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WashPost: Search Is Scary

From the WashPost, via the Straits Times, comes this instance of scaremongering: "Your secrets aren't safe – from the search engines." A casual reader might conclude that somehow search engines can scan your hard drive and tender your private information to anyone. But in fact, the point is, some people…

From the WashPost, via the Straits Times, comes this instance of scaremongering: “Your secrets aren’t safe – from the search engines.” A casual reader might conclude that somehow search engines can scan your hard drive and tender your private information to anyone. But in fact, the point is, some people (and more often, companies/universities) are dumb enough to put the wrong thing online, and there is a subculture of folks who make a sport (or a business) of finding these documents (ie excel spreadsheets with credit card numbers). “It is all legal” the paper warns omminously, “using the world’s most powerful Internet search engine.” Sigh. Reminds me of early coverage of the net itself.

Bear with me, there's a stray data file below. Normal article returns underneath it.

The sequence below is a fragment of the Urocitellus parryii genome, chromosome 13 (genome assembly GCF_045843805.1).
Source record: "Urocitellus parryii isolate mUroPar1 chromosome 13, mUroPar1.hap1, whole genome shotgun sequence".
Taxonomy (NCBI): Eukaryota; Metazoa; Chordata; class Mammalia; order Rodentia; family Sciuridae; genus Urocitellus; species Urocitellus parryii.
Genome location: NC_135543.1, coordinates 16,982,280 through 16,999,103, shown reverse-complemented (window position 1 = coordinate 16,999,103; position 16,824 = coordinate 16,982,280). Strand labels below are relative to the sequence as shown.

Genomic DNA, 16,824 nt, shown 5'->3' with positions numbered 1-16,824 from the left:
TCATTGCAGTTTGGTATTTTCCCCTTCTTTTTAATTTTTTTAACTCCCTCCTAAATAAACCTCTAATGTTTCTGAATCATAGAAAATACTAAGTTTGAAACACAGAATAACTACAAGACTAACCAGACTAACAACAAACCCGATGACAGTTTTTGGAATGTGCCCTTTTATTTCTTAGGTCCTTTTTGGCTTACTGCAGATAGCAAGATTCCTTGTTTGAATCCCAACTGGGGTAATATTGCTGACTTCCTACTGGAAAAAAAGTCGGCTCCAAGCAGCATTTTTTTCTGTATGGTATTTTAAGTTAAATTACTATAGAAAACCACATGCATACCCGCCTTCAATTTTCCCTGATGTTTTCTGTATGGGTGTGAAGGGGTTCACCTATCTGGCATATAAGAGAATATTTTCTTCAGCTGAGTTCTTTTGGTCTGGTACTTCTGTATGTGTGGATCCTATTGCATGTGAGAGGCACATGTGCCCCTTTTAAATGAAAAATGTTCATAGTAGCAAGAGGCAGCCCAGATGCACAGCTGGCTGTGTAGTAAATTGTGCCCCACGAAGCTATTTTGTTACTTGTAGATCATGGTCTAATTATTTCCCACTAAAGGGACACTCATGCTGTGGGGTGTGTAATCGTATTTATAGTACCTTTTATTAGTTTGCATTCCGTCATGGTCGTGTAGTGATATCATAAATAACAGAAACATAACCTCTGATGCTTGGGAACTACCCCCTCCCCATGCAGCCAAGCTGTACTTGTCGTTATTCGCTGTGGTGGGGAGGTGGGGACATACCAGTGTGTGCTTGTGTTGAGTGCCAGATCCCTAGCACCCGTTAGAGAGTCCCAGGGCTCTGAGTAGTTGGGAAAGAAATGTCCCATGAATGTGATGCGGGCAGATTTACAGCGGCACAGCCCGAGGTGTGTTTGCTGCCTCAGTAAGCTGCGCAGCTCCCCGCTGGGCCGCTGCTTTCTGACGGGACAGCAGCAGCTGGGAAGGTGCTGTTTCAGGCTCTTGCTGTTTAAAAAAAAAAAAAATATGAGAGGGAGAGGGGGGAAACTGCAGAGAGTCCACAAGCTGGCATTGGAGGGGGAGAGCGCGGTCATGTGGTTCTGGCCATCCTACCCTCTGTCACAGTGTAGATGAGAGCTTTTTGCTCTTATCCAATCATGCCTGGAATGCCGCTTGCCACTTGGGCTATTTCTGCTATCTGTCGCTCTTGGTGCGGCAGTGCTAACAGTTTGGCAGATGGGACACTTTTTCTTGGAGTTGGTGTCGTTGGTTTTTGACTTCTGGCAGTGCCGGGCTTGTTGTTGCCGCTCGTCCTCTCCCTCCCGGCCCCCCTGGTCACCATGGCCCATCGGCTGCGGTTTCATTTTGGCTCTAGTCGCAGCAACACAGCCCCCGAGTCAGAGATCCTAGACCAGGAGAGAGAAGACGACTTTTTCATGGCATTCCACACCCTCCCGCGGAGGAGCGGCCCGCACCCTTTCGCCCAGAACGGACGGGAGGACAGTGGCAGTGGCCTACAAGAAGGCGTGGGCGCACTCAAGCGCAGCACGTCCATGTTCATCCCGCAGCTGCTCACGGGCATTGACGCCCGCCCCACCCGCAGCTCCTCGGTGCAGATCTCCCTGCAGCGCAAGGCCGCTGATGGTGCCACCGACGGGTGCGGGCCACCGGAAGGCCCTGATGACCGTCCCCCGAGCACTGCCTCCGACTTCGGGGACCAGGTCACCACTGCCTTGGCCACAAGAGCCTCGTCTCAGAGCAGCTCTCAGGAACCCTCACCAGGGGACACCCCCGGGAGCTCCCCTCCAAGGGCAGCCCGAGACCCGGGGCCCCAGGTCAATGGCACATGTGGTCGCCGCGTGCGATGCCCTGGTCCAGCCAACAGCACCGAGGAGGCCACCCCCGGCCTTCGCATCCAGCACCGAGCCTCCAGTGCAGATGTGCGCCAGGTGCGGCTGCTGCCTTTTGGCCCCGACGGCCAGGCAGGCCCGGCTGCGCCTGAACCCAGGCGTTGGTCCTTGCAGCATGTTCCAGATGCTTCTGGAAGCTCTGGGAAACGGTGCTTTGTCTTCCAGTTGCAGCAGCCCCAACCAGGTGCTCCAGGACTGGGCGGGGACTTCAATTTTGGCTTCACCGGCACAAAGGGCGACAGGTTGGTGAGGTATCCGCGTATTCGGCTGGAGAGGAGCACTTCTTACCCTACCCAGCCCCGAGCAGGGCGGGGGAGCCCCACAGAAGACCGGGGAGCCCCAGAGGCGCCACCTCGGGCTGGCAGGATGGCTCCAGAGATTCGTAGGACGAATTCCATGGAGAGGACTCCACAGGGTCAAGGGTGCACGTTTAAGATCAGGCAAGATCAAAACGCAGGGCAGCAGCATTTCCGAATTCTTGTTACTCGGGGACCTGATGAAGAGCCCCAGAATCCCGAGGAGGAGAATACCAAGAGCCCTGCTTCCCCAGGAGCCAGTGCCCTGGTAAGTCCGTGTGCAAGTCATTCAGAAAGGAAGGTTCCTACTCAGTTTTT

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Perception: Open Society, Transparent Government. Reality: Florida

Boing Boing points us to this amazing piece of enterprise reporting: A group of journalists posed as regular citizens making perfectly legal information requests of Florida government officials. Result: nearly half of them tried to get out of providing information to citizens. Yikes. Story here. Excerpt: Public officials lied to,…

Boing Boing points us to this amazing piece of enterprise reporting: A group of journalists posed as regular citizens making perfectly legal information requests of Florida government officials. Result: nearly half of them tried to get out of providing information to citizens. Yikes. Story here.

Excerpt: Public officials lied to, harassed and even threatened volunteers who were using a law designed to give citizens the power to watch over their government. In six counties, volunteers were erroneously told that the documents they wanted didn’t exist.